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The Lovers (1958)

Les amants (original title)
Not Rated | | Drama, Romance | 26 October 1959 (USA)
Saddled with a dull husband and a foolish lover, a woman has an affair with a stranger.




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Complete credited cast:
... Jeanne Tournier
... Bernard Dubois-Lambert
... Maggy Thiebaut-Leroy
... Raoul Florès (as José Villalonga)
... Coudray
Pierre Frag
... Hélène Cavalier
Gib Grossac
Lucienne Hamon ... Chantal
Georgette Lobre ... Marthe
Claude Mansard ... Marcelot (as Claude Mansart)
... Henri Tournier


Bored with her husband, bored with her polo-playing lover, will the middle-aged heroine go away with the young man who gave her a lift that day when her car broke down on the way back to her country estate from a weekend with her lover in Paris? Written by Dale O'Connor <daleoc@interaccess.com>

Plot Summary | Add Synopsis


One of the most widely discussed motion pictures in years! So frank, so mature,so provocative! See more »


Drama | Romance


Not Rated | See all certifications »

Parents Guide:





Release Date:

26 October 1959 (USA)  »

Also Known As:

The Lovers  »

Company Credits

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Technical Specs



Sound Mix:

Aspect Ratio:

2.35 : 1
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Did You Know?


After screening this film, Nico Jacobellis, manager of the Heights Art Theater in Cleveland Heights, Ohio, was charged with and convicted of possessing and exhibiting an obscene film. He appealed all the way to the US Supreme Court, which overturned the convictions, ruling that the film was not obscene. In a concurring opinion, Justice Potter Stewart made his famous pronouncement concerning what was pornography: "I know it when I see it, and the motion picture involved in this case is not that." Jacobellis v. Ohio, 378 U.S. 184, 197 (1964) (Stewart, J., concurring). See more »


Bernard Dubois-Lambert: What are you doing?
Jeanne Tournier: I always keep the tub full and on warm nights, I take a bath. You'll have to get used to that.
See more »


Referenced in Good Morning (1959) See more »


Streichsextett No. 1
Op.18: Movement II--Andante ma moderato
Music by Johannes Brahms
Conducted by Serge Baudo
See more »

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User Reviews

Love from a casual ride.
28 February 2010 | by See all my reviews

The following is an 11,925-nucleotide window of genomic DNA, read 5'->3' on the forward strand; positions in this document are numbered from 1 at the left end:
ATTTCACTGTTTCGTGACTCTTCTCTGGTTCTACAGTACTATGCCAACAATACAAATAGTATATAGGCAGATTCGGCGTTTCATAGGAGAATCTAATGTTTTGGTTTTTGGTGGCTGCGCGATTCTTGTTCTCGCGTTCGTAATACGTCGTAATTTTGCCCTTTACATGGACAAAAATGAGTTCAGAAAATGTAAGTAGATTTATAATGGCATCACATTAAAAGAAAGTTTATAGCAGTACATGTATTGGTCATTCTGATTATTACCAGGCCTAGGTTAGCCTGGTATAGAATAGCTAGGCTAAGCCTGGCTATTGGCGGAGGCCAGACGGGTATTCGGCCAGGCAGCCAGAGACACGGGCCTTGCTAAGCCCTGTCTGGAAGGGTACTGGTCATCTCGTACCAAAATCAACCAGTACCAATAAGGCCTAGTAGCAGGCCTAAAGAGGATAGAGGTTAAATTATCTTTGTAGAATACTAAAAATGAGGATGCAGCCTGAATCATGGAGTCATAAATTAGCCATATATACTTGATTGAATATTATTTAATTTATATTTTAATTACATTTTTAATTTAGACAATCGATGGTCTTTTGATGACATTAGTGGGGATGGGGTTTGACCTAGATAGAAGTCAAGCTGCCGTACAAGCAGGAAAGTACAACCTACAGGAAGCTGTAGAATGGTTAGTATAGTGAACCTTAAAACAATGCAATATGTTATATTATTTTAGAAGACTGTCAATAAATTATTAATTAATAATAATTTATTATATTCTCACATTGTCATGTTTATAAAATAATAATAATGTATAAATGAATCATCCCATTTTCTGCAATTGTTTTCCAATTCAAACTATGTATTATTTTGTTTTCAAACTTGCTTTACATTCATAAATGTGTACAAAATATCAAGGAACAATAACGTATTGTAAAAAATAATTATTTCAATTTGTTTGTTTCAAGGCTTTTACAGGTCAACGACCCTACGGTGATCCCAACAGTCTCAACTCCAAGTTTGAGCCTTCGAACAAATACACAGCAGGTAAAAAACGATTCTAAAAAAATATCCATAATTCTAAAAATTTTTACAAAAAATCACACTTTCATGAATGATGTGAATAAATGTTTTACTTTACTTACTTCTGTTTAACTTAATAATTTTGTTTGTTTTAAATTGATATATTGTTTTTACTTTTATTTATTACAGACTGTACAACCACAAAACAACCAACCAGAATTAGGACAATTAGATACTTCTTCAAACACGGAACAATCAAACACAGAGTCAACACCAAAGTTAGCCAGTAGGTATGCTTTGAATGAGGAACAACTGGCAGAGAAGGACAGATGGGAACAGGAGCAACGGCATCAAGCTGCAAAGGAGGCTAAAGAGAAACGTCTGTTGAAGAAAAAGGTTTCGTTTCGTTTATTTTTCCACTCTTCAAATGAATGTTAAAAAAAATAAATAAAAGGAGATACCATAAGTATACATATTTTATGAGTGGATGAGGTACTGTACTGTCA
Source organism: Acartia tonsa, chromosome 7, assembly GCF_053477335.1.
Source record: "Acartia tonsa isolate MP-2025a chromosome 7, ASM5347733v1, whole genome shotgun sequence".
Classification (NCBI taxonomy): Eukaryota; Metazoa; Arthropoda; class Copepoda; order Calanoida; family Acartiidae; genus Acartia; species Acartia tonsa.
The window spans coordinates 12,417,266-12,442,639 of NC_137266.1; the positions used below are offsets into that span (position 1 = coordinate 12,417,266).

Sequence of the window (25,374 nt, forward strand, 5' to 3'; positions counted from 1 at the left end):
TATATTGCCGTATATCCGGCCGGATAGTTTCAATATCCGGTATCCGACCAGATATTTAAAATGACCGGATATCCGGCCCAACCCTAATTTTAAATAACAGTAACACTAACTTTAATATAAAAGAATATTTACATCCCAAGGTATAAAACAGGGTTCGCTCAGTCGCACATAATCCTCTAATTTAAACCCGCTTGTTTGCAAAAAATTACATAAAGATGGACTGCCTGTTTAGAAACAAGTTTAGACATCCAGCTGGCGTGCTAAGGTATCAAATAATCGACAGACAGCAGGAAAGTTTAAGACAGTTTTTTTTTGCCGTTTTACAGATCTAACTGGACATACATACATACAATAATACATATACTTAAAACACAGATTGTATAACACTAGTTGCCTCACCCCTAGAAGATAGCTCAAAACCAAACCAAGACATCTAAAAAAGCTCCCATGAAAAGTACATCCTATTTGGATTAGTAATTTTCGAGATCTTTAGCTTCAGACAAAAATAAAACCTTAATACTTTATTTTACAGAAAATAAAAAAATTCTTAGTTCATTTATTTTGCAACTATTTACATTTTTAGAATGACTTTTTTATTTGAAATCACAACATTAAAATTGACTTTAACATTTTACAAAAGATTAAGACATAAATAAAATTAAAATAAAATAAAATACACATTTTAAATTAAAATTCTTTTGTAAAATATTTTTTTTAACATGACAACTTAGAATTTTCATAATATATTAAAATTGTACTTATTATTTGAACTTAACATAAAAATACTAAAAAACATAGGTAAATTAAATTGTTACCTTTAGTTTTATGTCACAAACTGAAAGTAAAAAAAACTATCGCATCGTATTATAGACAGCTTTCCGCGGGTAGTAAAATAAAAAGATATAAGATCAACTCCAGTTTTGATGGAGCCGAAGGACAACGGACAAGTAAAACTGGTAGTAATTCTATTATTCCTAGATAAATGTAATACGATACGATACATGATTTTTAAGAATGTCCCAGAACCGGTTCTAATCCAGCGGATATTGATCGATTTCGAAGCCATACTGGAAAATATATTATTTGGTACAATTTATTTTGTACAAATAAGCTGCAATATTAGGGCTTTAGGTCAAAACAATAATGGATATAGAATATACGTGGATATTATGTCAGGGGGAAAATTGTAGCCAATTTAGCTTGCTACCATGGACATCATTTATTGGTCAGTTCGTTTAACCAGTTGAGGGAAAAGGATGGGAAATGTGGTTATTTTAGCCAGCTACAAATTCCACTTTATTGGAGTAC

Paris in the 1950s. Film opens with Jeanne & Maggy, two glamorous high society aristocrats, watching a polo game, cheering the star player, the equally glamorous society page poster man Raoul Flores. Later, cozy snuggling between Raoul and Jeanne who, we learn when she goes home, is married to another man -- a prominent newspaper publisher, Henri. Over dinner, we observe quickly that Jeanne and Henri's marriage has been on deep freeze for sometime inside that capacious, ornately furnished countryside mansion. Henri, more or less convinced of Jeanne's affair with Raoul, insisted on having Jeanne invite Maggy and the polo player for the weekend. On her way back from Paris that weekend Jeanne's sports car breaks down. She's given a ride by archaeologist Bernard, definitely proletariat, definitely more comfortable studying rocks from diggings than at the polo field. Henri invites Bernard to stay for the weekend with Raoul and Maggy. At dinner Bernard shown to be an obvious outsider of this group. After everyone goes to bed, Jeanne wanders out into the night in her white, diaphanous nightgown, starting the forty-minute final sequence, the heart of the movie. This is the mildly sensuous moonlit epiphany for Jeanne that true love still can happen. (This sequence was deemed "shockingly erotic" in 1958 when the movie was released, becoming the main reason for calls for censorship, if not outright banning, in many countries). In a long sequence of lyrical black and white, day-for-night shots of shadows in the moonlight, a long walk on a vast field of shrubs and flowers, delicate embraces on a cozy boat floating unaided on a stream, Jeanne falls for Bernard's non-aristocratic, nonhigh-society, proletariat charms. Maybe it is the moonlight, or Bernard's open collar, working-archaeologist shirt, or his 2-cylinder mini-car, or the portentous bat that flew into the room when they were dining, but at the break of dawn, Jeanne decides to leave everything, including her sleeping daughter (another reason which shocked the critics and the Catholic church into condemning this movie) and drive away with Bernard into a new day aborning. (As far as I can remember this is the first movie I know where the central characters, at the fade-out, ride into the sunrise instead of into the sunset. One extra point for the then 25-year old Louis Malle). This movie has acquired its "classic status" for several reasons: It was a notable (and controversial!) work from a young director who was just starting to get noticed (Malle's fifth movie, his second for 1958). It portrayed succinctly the phoniness of the affluent as it showed a portrait of a woman confined within the rituals of her social status and then acting on her sudden feeling to get out. It presented a sex scene considered bold and shocking at that time (Jeanne's orgasm shown only through a close-up of her trembling hand is I think a clever idea from Malle). And it has Jeanne Moreau. (Although for me, anything with Jeanne Moreau is automatically on my personal "classic" list). Even by today's standards I think this is a very well-made movie if only for the subtlety with which Malle presented how these characters show the spectrum of their raw feelings. Moreau is "on every frame" (Malle's words from a 1994 interview) and perfectly so. She shows the build-up in Jeanne's simmering feelings so flawlessly, we actually feel the tension of when it's going to explode. Magre is pure delight as the fully-enjoy-the-moment Maggy. De Villalonga captures perfectly the unctuous charms of someone who's enraptured with his own image, endlessly watching and listening to himself in his own head. Cuny is admirably subtle in showing Henri as someone who has really stopped caring a long time ago, just enjoying watching these people make fools of themselves, eventually to choke on their own flirtations. Note his stiff indifference watching Bernard drive away with Jeanne. In the Moreau performances I've seen, I think this is one of her finest. In her every movie, the main tension is her eyes -- no one really knows what's going on behind that hypnotic stare. Love, passion, hatred, murder, tenderness, bewilderment? We always have to wait for the end of the movie. Some clever prefiguring clues Malle gives us: The bat flying in during their dinner causing a brief consternation -- their fortress has been breached, their aristocracy is not invulnerable anymore. Bernard's mini-car, slow but unstoppable in the highway -- stability, simple and quiet persistence. Bernard freeing the fishes from Henri's traps -- obviously about Jeanne. Excellent, luminous restoration from Criterion of this stunningly photographed black and white film by Henri Decae. Extras include two interviews from Malle and one from Jeanne Moreau. ##